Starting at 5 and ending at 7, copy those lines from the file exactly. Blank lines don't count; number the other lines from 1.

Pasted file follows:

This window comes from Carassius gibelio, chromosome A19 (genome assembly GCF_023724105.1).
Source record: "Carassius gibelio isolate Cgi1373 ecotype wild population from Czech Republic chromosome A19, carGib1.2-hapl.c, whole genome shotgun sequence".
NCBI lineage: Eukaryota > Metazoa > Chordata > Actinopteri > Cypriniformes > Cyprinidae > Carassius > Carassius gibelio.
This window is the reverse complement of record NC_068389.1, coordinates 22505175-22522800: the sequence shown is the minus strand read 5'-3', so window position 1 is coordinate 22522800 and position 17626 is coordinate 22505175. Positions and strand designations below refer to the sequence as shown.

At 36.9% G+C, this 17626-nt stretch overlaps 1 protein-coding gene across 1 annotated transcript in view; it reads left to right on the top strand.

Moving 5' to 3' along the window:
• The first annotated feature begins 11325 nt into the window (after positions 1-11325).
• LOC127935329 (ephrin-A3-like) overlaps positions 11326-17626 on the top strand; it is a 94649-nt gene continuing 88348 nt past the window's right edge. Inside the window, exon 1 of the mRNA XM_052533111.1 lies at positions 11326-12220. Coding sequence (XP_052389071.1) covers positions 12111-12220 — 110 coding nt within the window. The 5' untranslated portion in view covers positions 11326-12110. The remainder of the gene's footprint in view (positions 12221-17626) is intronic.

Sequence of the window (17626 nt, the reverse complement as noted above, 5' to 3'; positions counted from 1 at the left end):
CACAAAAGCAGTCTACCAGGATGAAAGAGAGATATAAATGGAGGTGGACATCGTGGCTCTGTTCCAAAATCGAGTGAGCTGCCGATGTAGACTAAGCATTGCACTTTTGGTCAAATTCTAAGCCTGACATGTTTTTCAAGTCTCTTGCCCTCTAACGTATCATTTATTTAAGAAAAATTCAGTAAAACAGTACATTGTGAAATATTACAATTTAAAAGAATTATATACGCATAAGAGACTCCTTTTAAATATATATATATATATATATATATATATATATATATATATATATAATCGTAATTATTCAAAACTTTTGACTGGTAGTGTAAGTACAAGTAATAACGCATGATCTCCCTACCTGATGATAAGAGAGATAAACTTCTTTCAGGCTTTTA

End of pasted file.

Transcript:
At 36.9% G+C, this 17626-nt stretch overlaps 1 protein-coding gene across 1 annotated transcript in view; it reads left to right on the top strand.

Moving 5' to 3' along the window:
• The first annotated feature begins 11325 nt into the window (after positions 1-11325).